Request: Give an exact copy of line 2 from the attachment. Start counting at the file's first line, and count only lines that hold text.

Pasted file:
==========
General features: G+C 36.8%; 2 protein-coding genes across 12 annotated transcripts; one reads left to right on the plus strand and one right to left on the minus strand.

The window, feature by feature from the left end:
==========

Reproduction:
The window, feature by feature from the left end: